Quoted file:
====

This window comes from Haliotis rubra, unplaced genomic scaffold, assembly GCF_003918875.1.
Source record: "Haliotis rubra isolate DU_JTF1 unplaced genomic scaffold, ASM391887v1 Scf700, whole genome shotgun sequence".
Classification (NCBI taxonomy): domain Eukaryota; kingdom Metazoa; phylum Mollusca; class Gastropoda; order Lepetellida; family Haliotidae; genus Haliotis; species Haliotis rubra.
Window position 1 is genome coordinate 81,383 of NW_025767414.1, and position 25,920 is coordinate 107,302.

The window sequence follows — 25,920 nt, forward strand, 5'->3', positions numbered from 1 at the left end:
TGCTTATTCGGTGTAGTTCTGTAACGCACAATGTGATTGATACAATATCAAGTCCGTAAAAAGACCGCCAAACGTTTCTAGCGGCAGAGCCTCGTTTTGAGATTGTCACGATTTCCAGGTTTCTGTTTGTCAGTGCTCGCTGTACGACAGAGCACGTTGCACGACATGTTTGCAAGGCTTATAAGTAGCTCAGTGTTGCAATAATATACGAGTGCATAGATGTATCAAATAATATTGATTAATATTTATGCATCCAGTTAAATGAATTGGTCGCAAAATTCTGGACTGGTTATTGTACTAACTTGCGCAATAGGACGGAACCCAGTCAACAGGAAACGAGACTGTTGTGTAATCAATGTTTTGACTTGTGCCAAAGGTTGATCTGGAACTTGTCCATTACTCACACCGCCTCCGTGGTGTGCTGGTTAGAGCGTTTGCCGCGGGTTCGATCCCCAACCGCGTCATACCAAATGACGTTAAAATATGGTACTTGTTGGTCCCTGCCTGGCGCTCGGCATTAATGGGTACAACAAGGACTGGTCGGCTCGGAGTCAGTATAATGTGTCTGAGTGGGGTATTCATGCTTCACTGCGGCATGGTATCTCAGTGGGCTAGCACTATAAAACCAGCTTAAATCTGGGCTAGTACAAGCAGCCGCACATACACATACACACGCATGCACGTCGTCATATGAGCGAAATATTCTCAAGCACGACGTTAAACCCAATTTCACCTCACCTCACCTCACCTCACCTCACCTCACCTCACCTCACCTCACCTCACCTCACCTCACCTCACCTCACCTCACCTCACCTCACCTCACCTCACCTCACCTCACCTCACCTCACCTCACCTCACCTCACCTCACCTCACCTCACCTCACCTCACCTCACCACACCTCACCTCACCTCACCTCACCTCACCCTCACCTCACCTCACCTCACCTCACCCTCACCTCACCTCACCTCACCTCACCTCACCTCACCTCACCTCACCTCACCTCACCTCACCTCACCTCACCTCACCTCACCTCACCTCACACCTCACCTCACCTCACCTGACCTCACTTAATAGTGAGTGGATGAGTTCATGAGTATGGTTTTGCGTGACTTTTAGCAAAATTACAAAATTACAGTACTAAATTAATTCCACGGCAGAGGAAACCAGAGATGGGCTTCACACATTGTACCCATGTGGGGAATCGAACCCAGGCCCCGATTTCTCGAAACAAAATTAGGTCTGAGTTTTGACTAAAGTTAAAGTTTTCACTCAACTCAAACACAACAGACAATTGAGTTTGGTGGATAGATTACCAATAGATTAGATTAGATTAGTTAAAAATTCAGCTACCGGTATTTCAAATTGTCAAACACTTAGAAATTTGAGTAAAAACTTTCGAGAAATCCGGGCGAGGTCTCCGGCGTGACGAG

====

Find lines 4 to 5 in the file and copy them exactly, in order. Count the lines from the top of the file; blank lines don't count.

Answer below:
Window position 1 is genome coordinate 81,383 of NW_025767414.1, and position 25,920 is coordinate 107,302.

The window sequence follows — 25,920 nt, forward strand, 5'->3', positions numbered from 1 at the left end: